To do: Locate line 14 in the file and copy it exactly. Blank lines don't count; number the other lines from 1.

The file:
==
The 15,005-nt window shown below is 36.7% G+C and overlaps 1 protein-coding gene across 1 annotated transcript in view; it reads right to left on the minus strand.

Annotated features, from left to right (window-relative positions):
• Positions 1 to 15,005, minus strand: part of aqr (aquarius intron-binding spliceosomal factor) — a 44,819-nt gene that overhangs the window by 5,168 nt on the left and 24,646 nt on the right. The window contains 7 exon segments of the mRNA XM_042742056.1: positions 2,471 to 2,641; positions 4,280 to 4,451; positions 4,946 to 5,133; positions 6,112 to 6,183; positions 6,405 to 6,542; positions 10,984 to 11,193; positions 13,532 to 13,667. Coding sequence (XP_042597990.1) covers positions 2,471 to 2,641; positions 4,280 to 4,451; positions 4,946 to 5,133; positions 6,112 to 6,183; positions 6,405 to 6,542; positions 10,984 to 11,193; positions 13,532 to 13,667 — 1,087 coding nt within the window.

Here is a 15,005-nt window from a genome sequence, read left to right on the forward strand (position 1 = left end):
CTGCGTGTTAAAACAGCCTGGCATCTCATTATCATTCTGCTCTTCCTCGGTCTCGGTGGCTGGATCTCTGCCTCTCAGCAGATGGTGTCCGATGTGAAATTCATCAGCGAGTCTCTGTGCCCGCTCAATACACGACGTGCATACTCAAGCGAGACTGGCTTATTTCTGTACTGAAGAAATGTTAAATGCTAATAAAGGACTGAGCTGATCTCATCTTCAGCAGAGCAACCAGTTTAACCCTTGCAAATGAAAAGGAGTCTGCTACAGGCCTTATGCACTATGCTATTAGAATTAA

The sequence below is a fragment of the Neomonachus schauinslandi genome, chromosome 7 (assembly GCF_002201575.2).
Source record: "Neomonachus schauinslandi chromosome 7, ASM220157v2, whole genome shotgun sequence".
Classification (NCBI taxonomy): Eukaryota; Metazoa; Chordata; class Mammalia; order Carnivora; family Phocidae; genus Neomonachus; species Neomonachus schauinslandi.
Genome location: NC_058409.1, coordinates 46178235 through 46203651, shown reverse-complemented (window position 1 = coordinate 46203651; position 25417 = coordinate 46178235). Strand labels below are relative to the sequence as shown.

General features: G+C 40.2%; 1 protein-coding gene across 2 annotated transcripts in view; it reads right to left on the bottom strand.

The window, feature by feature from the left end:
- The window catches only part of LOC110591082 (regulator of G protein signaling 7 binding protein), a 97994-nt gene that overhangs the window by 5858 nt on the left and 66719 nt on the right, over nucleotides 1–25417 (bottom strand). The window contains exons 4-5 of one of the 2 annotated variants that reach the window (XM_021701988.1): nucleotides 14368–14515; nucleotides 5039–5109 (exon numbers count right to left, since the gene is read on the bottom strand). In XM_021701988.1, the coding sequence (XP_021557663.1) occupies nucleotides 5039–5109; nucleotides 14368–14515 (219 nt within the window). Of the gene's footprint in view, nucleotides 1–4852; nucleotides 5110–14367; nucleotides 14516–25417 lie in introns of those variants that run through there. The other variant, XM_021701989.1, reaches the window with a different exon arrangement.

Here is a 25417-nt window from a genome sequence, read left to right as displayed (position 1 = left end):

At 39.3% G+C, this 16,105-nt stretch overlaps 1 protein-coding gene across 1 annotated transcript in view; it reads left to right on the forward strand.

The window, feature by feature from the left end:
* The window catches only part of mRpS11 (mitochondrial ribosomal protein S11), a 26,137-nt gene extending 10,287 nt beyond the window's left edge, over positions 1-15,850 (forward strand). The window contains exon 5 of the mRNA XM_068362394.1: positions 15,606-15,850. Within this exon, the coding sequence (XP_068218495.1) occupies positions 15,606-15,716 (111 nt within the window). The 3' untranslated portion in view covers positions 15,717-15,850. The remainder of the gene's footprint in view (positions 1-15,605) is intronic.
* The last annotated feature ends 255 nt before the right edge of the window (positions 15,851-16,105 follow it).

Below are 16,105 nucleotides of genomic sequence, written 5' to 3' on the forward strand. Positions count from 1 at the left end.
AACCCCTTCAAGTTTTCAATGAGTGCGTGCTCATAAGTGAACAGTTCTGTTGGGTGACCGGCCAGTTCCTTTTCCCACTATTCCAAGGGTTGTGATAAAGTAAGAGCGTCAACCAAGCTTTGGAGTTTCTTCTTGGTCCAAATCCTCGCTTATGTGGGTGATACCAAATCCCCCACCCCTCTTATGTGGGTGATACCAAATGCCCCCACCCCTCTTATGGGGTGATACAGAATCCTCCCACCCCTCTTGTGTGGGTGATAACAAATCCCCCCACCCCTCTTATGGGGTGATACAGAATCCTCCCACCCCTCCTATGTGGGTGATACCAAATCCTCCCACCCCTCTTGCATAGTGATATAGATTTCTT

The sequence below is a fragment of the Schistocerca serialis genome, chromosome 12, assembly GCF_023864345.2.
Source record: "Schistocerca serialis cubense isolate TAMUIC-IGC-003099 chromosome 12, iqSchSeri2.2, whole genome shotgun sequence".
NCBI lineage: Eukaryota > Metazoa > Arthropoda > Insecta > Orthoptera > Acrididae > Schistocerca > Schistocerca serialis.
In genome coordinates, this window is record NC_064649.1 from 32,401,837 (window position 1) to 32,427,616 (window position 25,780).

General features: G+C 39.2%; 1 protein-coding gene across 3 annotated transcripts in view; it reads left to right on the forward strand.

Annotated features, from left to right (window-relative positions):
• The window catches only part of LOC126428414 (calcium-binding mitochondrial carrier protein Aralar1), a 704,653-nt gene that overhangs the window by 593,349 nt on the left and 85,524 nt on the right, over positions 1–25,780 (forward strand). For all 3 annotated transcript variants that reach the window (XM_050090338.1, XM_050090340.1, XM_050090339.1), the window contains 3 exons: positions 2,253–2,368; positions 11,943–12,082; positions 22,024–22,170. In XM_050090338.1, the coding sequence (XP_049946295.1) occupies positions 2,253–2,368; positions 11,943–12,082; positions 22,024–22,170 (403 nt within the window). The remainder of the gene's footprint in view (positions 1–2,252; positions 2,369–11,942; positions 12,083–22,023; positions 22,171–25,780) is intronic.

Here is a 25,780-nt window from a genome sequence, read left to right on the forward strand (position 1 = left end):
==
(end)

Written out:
At 39.3% G+C, this 16,105-nt stretch overlaps 1 protein-coding gene across 1 annotated transcript in view; it reads left to right on the forward strand.